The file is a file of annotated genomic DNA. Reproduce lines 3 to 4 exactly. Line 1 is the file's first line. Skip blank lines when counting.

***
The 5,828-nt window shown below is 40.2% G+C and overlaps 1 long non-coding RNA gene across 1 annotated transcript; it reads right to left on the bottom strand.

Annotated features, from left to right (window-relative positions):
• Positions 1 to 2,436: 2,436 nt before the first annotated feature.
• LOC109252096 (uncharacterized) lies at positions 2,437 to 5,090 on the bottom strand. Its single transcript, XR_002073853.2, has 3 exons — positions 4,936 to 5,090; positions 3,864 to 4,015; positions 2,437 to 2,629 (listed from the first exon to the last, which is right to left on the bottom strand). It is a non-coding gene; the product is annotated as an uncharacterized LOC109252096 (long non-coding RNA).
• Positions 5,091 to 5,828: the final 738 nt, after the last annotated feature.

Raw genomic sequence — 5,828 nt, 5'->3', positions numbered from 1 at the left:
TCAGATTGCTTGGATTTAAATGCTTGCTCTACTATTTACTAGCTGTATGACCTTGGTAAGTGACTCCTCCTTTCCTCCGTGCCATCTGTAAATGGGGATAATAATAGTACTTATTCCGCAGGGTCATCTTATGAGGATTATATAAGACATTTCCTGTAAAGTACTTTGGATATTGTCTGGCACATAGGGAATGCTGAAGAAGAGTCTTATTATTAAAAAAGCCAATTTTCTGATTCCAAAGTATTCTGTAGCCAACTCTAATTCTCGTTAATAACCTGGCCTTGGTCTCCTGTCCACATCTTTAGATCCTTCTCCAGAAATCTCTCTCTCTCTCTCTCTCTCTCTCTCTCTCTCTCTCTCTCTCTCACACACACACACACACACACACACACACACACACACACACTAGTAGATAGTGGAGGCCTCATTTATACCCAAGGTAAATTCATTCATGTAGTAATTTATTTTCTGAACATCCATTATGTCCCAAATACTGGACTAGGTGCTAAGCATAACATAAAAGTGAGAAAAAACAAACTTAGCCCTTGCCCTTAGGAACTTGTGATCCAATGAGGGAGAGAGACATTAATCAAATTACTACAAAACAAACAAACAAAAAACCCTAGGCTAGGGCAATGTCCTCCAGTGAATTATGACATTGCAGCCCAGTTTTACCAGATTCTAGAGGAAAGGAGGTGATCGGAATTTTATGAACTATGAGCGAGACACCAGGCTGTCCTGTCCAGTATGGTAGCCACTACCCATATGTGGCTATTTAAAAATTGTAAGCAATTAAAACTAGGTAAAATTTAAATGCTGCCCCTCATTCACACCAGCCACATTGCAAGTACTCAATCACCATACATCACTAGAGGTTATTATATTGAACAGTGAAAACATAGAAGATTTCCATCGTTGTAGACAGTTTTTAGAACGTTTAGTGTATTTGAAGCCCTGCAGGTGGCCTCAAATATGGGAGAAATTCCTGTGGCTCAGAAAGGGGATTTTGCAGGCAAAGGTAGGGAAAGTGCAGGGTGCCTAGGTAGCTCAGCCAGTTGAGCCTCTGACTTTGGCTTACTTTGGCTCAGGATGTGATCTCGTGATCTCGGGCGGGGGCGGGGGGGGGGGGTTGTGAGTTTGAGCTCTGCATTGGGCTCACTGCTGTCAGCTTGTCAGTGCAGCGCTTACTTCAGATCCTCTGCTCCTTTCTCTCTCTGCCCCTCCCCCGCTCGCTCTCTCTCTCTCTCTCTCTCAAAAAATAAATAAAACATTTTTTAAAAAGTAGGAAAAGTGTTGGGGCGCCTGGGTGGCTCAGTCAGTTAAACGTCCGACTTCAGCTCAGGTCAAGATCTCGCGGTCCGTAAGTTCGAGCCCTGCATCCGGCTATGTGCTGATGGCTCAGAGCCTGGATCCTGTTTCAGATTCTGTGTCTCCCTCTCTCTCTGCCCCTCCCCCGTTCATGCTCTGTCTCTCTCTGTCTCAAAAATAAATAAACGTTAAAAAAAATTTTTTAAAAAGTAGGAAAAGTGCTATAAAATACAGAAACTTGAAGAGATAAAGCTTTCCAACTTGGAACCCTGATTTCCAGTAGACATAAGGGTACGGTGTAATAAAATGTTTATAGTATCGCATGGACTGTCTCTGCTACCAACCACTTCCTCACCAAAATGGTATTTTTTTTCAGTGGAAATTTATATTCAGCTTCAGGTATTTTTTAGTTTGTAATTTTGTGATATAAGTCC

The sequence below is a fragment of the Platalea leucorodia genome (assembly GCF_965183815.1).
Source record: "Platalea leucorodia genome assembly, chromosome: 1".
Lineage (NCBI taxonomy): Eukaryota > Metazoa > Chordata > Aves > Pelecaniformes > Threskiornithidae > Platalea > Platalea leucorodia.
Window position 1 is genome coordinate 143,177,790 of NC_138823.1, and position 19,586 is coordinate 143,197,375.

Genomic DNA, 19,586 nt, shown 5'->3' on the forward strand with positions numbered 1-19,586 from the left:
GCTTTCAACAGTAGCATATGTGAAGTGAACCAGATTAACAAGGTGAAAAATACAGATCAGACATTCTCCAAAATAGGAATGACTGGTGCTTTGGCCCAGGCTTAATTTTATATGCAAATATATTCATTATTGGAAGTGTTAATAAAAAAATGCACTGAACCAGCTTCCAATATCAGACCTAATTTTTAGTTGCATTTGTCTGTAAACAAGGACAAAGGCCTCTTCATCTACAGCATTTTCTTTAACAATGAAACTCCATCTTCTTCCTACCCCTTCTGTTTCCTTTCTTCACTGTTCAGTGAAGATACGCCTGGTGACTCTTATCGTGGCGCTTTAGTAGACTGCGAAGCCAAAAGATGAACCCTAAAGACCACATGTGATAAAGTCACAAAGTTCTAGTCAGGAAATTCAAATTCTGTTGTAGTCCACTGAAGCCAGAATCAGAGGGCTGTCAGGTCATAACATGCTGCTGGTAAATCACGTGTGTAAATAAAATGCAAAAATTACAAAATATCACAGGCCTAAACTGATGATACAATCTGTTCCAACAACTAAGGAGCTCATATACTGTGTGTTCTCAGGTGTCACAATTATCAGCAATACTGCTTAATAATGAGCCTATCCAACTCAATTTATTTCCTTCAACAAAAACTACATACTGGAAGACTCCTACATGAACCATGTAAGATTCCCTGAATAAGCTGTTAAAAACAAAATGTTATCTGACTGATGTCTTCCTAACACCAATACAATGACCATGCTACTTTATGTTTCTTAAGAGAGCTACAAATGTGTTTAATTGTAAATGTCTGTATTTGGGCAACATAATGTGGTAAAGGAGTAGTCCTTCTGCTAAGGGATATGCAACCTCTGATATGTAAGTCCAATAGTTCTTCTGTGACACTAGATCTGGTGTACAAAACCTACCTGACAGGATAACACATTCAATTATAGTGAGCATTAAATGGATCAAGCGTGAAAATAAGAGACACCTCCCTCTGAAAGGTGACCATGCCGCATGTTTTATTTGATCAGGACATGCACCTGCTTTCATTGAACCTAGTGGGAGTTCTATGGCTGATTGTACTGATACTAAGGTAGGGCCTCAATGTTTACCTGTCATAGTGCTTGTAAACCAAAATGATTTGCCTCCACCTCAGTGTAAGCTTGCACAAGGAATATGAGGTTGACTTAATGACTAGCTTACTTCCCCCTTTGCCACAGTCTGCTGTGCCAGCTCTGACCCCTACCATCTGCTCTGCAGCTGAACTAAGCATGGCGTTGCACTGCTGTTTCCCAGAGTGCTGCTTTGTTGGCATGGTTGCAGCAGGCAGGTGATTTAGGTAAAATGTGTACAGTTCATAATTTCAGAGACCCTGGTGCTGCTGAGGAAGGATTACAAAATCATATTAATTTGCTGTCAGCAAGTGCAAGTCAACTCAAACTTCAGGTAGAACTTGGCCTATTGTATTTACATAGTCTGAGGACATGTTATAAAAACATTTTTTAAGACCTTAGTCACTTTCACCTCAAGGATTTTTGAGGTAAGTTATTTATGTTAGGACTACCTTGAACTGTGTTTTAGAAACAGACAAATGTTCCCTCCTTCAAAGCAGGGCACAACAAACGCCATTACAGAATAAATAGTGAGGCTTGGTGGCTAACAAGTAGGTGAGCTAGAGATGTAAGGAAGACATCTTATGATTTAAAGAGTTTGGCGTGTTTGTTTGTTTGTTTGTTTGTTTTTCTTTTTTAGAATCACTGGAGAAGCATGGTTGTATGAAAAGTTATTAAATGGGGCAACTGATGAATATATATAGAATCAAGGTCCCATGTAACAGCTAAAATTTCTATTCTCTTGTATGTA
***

• Positions 1 to 2,436: 2,436 nt before the first annotated feature.
• LOC109252096 (uncharacterized) lies at positions 2,437 to 5,090 on the bottom strand. Its single transcript, XR_002073853.2, has 3 exons — positions 4,936 to 5,090; positions 3,864 to 4,015; positions 2,437 to 2,629 (listed from the first exon to the last, which is right to left on the bottom strand). It is a non-coding gene; the product is annotated as an uncharacterized LOC109252096 (long non-coding RNA).